REPORT: House Republicans target election laws allowing noncitizens to vote

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As the most reliable and balanced news aggregation service on the internet, DML News App offers the following information published by WashingtonExaminer:

The House Oversight Committee is set to hold a hearing next week focused on local election laws in Washington, D.C., marking the panel’s latest attempt to scrutinize the city’s affairs as part of its efforts to rein in its limited autonomy.

Republicans announced the hearing on Friday, titling it “American Confidence in Elections: The Path to Election Integrity in the District of Columbia.” The meeting is set to examine election integrity in the district through the lens of measures laid out in the American Confidence in Elections Act, a bill that was introduced in the last Congress that includes a provision to completely overhaul the city’s election laws.

“Congress needs to get serious about election integrity and implement a comprehensive plan to restore confidence in America’s electoral process,” Committee Chairman James Comer (R-KY) said in a statement. “The American Confidence in Elections (ACE) Act is landmark legislation set to build voter confidence, equip states, protect Americans’ political speech, and ensure overdue election integrity measures for the District of Columbia.”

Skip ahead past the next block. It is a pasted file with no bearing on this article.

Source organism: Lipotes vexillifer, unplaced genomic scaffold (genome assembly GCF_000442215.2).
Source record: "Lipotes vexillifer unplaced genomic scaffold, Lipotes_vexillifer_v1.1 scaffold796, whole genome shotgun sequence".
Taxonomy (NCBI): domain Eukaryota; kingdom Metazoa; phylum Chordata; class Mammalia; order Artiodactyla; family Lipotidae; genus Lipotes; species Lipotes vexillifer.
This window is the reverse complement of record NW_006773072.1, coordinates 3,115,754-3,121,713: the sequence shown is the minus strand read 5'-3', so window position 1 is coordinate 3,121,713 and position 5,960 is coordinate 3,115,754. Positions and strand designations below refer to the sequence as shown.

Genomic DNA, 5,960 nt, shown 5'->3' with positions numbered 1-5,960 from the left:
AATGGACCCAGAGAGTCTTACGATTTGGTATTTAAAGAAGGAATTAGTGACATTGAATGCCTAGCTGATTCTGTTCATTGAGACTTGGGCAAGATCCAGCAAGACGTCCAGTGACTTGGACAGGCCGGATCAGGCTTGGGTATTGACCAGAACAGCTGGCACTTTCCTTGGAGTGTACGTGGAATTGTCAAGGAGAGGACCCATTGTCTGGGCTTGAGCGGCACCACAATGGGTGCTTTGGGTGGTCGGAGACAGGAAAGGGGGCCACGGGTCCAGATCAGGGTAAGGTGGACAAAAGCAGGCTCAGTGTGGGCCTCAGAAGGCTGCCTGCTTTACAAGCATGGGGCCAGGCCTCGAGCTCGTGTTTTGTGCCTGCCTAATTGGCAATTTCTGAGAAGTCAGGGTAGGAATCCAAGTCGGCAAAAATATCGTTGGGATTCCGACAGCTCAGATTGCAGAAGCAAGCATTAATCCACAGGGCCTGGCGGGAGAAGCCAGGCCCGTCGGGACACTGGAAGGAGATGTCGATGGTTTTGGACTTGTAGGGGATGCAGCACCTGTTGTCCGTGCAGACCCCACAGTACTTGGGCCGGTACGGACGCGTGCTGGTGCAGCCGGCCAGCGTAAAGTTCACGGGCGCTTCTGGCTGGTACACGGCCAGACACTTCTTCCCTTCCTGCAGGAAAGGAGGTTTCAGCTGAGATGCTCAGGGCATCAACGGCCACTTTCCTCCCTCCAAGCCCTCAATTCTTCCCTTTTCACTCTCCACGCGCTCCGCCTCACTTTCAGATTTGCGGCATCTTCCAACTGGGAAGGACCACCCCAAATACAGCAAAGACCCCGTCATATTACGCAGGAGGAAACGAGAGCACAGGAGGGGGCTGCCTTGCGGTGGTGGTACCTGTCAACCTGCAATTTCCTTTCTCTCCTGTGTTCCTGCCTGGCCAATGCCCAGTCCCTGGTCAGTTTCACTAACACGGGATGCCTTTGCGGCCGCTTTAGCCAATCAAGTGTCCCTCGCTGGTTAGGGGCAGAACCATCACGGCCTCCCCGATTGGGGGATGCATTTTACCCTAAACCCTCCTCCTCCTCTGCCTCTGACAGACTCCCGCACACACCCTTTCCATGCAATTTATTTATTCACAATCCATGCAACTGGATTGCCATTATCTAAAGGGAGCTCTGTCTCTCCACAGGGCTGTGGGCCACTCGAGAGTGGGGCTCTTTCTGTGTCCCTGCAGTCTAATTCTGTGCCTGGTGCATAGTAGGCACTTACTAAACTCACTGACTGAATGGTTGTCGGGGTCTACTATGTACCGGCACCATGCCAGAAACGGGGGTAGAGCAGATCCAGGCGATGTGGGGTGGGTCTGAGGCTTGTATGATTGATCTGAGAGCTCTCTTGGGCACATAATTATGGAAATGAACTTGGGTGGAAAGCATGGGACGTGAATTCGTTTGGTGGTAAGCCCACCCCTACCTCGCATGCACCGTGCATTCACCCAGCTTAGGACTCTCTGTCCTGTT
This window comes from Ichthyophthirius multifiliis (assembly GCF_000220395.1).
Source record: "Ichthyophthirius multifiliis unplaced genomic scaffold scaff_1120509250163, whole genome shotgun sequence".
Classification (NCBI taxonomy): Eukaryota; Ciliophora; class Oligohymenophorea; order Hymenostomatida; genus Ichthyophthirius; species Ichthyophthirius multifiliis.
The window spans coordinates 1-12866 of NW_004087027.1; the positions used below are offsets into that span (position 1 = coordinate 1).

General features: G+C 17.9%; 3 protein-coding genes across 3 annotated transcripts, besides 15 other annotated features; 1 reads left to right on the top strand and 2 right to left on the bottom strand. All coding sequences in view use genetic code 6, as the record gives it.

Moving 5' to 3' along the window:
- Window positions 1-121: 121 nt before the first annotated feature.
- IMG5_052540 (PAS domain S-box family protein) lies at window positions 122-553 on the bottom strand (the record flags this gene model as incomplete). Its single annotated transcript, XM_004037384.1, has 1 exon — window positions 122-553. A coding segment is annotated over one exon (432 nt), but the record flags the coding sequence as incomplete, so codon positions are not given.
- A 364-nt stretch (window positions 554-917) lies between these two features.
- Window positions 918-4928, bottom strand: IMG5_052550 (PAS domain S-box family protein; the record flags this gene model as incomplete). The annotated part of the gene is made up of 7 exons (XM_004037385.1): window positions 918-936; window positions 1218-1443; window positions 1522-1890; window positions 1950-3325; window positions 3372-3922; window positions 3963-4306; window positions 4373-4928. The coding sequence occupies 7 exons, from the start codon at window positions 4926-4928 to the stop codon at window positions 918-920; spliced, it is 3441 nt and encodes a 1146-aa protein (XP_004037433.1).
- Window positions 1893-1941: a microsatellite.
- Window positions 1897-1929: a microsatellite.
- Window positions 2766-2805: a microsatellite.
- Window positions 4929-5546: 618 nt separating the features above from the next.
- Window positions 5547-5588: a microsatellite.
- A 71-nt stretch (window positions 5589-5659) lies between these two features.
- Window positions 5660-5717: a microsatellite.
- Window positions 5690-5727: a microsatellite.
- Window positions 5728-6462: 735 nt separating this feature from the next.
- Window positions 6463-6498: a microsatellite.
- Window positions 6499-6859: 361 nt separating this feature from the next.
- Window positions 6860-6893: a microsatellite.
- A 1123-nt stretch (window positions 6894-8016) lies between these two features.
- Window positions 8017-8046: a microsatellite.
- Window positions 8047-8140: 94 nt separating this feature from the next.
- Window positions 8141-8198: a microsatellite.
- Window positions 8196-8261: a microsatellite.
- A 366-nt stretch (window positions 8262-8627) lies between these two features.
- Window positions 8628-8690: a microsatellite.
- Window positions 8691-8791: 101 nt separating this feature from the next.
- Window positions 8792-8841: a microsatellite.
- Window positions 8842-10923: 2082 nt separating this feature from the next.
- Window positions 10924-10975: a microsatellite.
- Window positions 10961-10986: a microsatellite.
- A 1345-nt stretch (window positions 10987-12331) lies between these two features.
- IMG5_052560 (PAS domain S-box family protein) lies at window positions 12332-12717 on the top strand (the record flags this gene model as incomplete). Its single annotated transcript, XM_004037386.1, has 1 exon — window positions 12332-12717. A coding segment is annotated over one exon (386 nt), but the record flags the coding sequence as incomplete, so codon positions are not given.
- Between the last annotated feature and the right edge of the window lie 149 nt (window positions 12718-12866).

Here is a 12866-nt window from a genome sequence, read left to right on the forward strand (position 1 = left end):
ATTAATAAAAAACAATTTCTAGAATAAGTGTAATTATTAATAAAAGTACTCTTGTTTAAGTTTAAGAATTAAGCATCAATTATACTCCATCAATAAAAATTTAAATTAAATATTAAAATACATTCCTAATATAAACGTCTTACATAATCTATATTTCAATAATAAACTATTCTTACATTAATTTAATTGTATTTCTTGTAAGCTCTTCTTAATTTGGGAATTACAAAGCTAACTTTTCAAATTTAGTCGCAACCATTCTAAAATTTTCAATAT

Rep. Rodney Davis (R-IL), who is no longer in office, initially introduced the ACE Act. The act would implement various restrictions over how Washington officials administered elections. Restrictions would include requiring identification at polling locations, prohibiting same-day voter registration, restrictions on the use of ballot drop boxes, and required voter identification when applying for an absentee ballot.

Noncitizens would also be banned from voting in local elections, overruling a law passed by the D.C. Council last year.

Under the Home Rule Act, Washington is permitted to operate as an independent city government, however, all laws are subject to congressional approval prior to enactment.

To get more information about this article, please visit WashingtonExaminer.

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